Basically, peppers supply the heat, but the nuances in the flavor comes from other ingredients. Your kit may contain anything from dried fruit to chili powder to brown sugar. Typically, common items like salt and pepper aren't included. The greater the variety of additional ingredients, the easier it will be to experiment and tweak your recipes.

      Most hot sauce kits place the ingredients in sealed plastic bags. However, it’s possible to find kits that include little plastic jars so it’s easier to store your ingredients after opening them.

      Recipes

      Yes, it’s simple enough to go online and look up recipes for hot sauce. However, if your hot sauce kit comes with specific ingredients, you might want to start off with a recipe that calls for those specific ingredients.

      For the most part, no matter what kind of hot sauce you’re making, the recipes all involve a series of similar steps (see below). However, there are a few very simple kits specially designed for the absolute beginner. These involve only the mixing of a few ingredients, not making the actual purée base itself. If this sounds like the way you'd like to start, it may be tougher to find one of these kits, but they do exist.

      Extras

      Sanitizing powder: All of your hot sauce-making equipment needs to be sanitized before using. You’ll appreciate a kit that includes sanitizing powder.

      Labels: If you're making your own hot sauce, you'll want to come up with a creative name and let people know it's all yours. A kit that includes labels (and a marker) makes this easy to do.

      Gloves: You never want to touch the peppers with your bare hands because the oils seep into your skin and will not wash off. Latex or rubber gloves are not expensive, but it’s convenient if your hot sauce kit includes them.

      Funnel: After you've made your hot sauce, you need to transfer it from the saucepan to those tiny bottles. A properly sized funnel is the only way that’s going to happen without spillage. Ideally, you want a hot sauce kit that includes a funnel, but if yours doesn't you can purchase one separately.

      Vinegar: You need vinegar to make hot sauce (and sanitize your equipment). Vinegar is usually something that most households have on hand, but it's always nice to get a kit that includes everything you need.

      Hot sauce kit prices

      For the most part, hot sauce kits cost between $30 and $40, with some a little less and others a little more. Since the price margin is so narrow, it isn't directly related to features.

      Some kits offer a great deal for $30, while others skimp a little at $40. The best way to shop is to consider what each kit includes rather than letting the price be your sole guide.

      Basic steps for making hot sauce

      If you’re feeling overwhelmed, it can help to get a quick overview of the entire process. You’ll see that it's not very hard to make your own hot sauce. Not only are the steps easy, but the recipes are very forgiving, meaning it will still taste great even if you mess up a little while you’re still learning. The following steps may vary slightly from recipe to recipe, but this list gives you the basic idea of what to expect when making hot sauce.

      • Clean and sanitize your equipment. Bottles, lids, funnels, pans, and anything else you’ll be using to make your hot sauce should be clean.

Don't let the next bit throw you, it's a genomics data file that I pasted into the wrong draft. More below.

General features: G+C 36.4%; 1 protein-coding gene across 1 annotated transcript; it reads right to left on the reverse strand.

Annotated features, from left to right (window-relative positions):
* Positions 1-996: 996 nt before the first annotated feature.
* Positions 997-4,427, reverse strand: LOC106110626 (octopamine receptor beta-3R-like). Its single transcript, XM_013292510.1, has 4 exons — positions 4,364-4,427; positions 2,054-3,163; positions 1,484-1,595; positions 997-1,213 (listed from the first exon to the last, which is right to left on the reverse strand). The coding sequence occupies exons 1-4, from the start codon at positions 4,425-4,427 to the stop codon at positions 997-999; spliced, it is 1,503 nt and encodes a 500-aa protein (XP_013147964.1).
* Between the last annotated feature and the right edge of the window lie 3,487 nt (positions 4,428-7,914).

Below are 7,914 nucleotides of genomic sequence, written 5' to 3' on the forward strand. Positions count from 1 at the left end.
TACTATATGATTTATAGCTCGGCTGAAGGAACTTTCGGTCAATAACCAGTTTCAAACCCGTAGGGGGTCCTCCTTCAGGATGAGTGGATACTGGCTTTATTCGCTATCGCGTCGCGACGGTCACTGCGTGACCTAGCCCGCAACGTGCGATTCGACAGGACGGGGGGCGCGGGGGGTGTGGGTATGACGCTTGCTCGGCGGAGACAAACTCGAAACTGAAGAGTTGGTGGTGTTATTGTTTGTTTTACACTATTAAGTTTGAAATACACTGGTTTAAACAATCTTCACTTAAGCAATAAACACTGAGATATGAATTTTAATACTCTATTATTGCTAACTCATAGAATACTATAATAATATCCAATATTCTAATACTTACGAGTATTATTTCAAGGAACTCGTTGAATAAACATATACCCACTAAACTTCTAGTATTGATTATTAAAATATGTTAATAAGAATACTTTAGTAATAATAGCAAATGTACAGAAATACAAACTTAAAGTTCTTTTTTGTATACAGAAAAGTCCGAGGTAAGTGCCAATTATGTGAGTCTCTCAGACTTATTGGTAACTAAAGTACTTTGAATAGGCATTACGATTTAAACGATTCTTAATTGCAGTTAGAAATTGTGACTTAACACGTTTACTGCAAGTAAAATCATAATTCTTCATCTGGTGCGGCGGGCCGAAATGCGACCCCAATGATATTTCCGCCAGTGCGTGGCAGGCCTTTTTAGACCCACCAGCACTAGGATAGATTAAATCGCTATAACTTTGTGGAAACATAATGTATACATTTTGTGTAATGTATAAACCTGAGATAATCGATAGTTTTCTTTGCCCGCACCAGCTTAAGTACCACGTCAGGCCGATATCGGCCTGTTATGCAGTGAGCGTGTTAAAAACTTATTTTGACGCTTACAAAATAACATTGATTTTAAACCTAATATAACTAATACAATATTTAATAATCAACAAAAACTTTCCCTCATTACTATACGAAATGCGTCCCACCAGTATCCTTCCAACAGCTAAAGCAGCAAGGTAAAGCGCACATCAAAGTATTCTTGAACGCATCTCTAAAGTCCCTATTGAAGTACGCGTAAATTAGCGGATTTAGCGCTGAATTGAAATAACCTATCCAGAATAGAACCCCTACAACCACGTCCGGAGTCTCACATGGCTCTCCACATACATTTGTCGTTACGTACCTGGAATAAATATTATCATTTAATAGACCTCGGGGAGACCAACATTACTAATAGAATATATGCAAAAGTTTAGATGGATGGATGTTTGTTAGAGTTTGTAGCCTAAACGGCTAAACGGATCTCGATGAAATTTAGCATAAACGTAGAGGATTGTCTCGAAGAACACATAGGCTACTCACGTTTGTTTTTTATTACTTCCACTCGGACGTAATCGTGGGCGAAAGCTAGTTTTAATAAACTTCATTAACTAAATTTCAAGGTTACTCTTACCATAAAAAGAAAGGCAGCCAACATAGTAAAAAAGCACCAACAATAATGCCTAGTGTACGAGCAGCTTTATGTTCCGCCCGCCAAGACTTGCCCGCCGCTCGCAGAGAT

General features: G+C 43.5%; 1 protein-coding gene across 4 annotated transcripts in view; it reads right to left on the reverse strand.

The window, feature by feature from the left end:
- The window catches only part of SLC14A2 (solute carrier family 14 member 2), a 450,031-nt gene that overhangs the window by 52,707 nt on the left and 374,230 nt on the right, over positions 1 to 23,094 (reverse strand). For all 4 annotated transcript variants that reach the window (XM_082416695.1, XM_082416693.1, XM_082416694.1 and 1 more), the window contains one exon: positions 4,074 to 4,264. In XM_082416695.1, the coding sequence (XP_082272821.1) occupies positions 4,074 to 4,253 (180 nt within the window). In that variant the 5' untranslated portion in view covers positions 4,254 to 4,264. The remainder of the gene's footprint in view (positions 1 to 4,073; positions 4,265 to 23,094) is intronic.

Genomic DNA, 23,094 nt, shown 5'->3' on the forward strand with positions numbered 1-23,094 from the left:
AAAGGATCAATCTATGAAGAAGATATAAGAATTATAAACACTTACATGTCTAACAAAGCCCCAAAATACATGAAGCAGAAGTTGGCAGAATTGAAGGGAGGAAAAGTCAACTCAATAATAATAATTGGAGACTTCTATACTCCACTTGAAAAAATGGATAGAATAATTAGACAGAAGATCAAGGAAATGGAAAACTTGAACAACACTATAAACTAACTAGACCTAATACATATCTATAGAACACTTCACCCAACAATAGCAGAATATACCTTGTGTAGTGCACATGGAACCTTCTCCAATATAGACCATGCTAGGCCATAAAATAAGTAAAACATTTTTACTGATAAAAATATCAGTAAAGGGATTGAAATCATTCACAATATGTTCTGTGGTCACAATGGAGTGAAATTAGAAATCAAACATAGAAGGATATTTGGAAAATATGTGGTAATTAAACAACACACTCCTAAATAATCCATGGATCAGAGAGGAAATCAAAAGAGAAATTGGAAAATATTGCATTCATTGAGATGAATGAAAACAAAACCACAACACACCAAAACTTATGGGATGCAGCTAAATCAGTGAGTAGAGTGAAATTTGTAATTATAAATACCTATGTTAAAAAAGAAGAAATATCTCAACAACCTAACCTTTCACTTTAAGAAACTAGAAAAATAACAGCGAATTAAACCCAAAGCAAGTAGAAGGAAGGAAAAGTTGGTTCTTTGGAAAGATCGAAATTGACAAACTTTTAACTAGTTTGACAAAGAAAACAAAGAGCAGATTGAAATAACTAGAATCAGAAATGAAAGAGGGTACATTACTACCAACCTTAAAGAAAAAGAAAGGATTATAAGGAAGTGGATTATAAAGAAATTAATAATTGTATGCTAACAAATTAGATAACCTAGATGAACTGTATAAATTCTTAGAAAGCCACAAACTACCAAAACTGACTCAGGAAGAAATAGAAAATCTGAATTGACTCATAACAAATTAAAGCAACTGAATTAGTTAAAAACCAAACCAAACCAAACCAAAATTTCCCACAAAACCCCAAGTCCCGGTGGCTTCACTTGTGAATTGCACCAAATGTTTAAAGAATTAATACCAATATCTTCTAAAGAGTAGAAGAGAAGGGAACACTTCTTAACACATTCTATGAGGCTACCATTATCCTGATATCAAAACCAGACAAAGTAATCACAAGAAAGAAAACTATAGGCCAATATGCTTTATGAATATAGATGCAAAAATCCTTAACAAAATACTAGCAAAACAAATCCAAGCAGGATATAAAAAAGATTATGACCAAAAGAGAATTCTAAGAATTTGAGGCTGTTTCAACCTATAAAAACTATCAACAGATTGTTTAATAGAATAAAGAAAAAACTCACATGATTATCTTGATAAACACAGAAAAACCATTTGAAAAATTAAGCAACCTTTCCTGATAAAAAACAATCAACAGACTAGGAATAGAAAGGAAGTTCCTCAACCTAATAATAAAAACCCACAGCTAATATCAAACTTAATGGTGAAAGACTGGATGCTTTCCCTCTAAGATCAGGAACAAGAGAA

• Pick your peppers. If needed, look up the pepper on the Scoville scale (which tells you how hot a particular pepper is), so you can choose the right level of hotness for your sauce.
      • Wear gloves. You don't want to get any oil in your skin. (It won't wash off.)
      • Prepare the peppers. Remove the pepper stems and soak the peppers in a bowl of water for several minutes.
      • Purée the ingredients. Use a blender to purée the peppers and other ingredients in your particular recipe.
      • Add vinegar and heat the mixture. In a saucepan, mix the purée with vinegar, adding any other ingredients the recipe calls for at this point, such as sugar, salt, and spices. Bring the mixture to a boil.
      • Cool and bottle your hot sauce. After your sauce is cool, pour it into the bottles that came with your kit and store them in the refrigerator.
      "Hot sauce can be used as an ingredient, condiment, or both."
      STAFF
      BestReviews
      Content Image
      Believe it or not, capsaicin, the active component that makes chili peppers hot, is a neurotoxin that can cause seizures and could be potentially lethal in large amounts. Most people would go into convulsions before consuming a lethal dose.

      FAQ

      Q. Does hot sauce really help you to burn calories?
      A.
      Maybe. There is some evidence that the capsaicin found in hot sauce (the active component that makes it hot) can elevate body temperature. When your body tries to lower that temperature, you’re burning calories. Additionally, some studies have hinted that spicy foods can diminish hunger pangs and may even help your body absorb micronutrients, which would allow you to feel more satisfied if you’re on a restricted-calorie diet. However, in general, if you’re eating hot sauce because you think the pounds will just melt away, you’ll be disappointed.
       

      Q. Does hot sauce cause digestive disorders?
      A.
      There is a misconception that hot sauce is the cause of digestive disorders. The medical community's current position is that spicy foods can exacerbate a disorder that is already present. For example, conditions such as ulcers, gastroesophageal reflux disease, and heartburn will be worsened and symptoms will become much more apparent when an individual consumes something spicy, but the hot sauce alone is not responsible for creating the disorder.
       

      Q. What about the sodium level in hot sauce? Is it high?
      A.
      Sodium is in almost everything we eat. If you want your heart to keep beating, you need at least 200 mg of sodium each day. Consuming between 1,500 mg and 2,300 mg typically poses no health concerns for most individuals. Most hot sauces contain between 5% and 10% of your total daily sodium in a single teaspoon (any food below 5% per serving is considered a low-sodium food). If the rest of your diet contains low or healthy sodium levels, adding a dash or even a serving of hot sauce is not much of a problem. However, if your sodium intake levels are already high and you saturate your food with hot sauce, then you could be creating a dangerous health problem for yourself.